The Scottish Government have been accused of not doing enough to support Highlands and Islands Enterprise and going ahead with the 5% cut in funding as laid out in the Scottish Budget 2020 amounting to £2.954m .
MSP David Stewart, Labour, has said that this amounts to a fall of 44 (almost 50% reduction) in permanent operations staff working within the organisation since 2017 .
David Stewart said:
“Businesses and communities across the Highlands and Islands will be deeply concerned that the Scottish Government is still refusing to stop the considerable cuts to Highlands and Islands Enterprise at a time when small and medium size enterprises the length and breadth of the region are facing some of the most significant economic upheaval and challenges in a generation.
“We already knew the effects of the Coronavirus shutdown on businesses – including restaurants, shops and arts organisations – was going to be massive. Every day we hear evidence of businesses now struggling and concerns over the long term economic impact of Coronavirus on the fragile rural economy.
“The Fraser of Allander Institute has estimated that if lockdown measures continue for a three-month period, there could be a 20-25 per cent contraction in Scottish GDP and I’m concerned the Highlands and Islands could face the brunt of the recession.”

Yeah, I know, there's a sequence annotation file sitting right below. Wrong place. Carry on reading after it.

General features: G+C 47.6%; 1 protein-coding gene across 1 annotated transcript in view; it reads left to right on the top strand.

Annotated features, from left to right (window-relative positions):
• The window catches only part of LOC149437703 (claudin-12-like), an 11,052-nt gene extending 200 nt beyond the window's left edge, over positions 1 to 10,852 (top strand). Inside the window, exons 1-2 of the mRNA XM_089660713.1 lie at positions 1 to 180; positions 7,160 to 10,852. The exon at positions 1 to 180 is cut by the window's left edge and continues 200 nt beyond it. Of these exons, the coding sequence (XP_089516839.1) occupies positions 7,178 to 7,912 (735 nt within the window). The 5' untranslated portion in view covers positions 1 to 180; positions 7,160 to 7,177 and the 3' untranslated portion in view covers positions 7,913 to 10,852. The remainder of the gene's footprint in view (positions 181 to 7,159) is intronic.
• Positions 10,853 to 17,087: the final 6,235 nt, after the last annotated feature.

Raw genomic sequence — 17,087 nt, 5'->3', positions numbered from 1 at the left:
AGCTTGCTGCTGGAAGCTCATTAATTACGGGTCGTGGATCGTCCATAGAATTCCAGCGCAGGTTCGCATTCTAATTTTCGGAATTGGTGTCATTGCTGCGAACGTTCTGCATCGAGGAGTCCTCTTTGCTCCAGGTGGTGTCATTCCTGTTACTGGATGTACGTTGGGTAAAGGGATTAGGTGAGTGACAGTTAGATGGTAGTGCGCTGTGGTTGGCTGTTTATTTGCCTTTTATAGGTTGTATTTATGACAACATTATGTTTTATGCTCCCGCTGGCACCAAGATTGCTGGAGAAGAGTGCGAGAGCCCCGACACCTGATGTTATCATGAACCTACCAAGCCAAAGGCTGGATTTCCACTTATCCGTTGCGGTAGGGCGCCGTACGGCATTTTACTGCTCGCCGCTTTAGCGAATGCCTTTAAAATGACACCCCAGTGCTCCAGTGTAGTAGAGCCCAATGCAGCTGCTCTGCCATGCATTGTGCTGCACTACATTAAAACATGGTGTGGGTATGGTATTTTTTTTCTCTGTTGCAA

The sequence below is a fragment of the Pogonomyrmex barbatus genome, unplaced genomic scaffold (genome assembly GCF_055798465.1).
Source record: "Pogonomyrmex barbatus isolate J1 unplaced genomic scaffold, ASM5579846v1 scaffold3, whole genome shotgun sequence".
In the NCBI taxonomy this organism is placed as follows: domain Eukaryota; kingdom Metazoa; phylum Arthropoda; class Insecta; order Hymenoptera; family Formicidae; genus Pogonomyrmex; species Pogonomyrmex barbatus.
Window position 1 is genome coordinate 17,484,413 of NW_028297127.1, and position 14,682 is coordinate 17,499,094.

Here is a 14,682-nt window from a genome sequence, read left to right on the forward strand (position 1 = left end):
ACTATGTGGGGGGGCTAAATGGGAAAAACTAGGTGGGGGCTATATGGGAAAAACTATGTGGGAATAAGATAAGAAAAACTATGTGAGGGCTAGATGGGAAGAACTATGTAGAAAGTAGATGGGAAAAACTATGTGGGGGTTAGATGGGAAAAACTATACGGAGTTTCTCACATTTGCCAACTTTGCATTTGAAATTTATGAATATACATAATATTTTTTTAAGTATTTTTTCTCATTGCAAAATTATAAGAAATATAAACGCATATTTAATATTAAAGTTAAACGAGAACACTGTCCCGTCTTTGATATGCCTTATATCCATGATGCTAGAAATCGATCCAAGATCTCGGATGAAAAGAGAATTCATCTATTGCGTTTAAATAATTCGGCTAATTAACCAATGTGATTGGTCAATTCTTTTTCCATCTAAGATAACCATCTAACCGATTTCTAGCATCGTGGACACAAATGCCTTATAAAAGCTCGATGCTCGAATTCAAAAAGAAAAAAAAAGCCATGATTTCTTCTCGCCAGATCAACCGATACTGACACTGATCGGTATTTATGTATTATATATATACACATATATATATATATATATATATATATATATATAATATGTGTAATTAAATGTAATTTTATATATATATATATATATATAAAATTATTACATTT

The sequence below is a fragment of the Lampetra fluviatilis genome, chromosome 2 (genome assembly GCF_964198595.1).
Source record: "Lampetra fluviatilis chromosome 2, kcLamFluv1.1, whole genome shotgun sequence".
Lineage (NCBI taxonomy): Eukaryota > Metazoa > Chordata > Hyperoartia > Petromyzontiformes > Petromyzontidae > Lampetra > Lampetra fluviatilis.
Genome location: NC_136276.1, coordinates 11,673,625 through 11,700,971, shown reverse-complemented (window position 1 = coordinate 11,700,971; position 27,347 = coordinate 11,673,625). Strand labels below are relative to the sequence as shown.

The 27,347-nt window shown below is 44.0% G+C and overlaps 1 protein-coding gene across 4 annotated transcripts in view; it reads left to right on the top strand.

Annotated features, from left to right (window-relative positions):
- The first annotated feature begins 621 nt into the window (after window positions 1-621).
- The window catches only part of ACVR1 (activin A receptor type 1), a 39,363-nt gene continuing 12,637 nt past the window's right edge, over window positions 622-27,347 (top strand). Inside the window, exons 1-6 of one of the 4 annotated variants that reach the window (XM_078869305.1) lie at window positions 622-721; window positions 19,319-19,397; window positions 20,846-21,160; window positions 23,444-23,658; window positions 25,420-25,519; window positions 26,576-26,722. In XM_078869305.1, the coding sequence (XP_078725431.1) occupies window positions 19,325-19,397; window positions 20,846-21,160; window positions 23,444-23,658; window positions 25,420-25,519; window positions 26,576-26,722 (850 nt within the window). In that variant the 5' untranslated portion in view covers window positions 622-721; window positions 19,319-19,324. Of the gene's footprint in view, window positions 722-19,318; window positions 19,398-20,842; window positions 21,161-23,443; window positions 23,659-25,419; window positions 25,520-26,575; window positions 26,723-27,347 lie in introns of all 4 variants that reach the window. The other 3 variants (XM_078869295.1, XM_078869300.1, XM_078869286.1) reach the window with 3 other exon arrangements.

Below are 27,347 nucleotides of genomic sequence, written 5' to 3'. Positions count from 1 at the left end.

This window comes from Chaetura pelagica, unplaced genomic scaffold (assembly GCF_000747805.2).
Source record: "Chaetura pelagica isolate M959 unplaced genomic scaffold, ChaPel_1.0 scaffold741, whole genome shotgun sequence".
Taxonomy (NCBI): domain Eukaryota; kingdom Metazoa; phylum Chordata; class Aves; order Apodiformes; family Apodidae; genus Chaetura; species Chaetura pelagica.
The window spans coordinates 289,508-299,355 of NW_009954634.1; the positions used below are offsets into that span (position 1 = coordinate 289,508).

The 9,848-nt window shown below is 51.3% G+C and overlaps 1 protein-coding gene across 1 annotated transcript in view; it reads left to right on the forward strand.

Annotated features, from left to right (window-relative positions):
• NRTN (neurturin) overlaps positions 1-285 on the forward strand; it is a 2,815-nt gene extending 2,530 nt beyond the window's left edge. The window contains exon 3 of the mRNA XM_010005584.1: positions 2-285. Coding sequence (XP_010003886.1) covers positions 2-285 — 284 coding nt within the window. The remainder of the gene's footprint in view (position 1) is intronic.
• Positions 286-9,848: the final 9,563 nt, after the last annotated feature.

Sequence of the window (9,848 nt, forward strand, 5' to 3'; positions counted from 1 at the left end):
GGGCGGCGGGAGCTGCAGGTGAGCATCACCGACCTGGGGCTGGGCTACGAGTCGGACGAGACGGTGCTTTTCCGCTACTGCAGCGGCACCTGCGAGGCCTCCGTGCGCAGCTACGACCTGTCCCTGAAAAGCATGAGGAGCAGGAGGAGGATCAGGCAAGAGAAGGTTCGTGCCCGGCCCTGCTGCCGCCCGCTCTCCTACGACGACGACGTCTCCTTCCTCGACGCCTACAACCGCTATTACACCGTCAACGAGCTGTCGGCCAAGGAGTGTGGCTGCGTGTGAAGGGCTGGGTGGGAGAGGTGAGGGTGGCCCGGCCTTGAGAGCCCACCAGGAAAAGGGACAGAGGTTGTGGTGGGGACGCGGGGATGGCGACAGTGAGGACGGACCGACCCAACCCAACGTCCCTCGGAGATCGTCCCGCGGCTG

The survey by the FAI found that in Scotland:
- The number of firms seeing an increase in their volume of business during Q1 2020 fell to its lowest level since Q1 2009. The outlook for the next six months is even more stark, as would be expected, with the outlook being the most negative since the survey began in 1998.
- When asked how long businesses could survive under current levels of trading, of those who responded to this question, 54% said less than three months while a further 32% said they could survive for four to six months.
- More than 95% of businesses who expressed interest in applying believe the ‘Coronavirus Job Retention Scheme’ being put in place has the potential to be very effective/effective in supporting their survival.
David Stewart continued:
“The cuts being passed down to HIE this year were always short-sighted, however, the impact that these cuts are going to have now due to the additional pressures being put on businesses across the region by the negative economic impact of Covid-19 bring this into even sharper relief.
“HIE play an essential role in strengthening local communities across the Highlands and Islands, which is one of Scotland’s most economically fragile areas. It is vital that the Scottish Government now listen to the concerns of people, communities and businesses across this region and finally commit to reversing these cuts and show a real commitment to supporting businesses and economic recovery in the region once we are through this crisis.”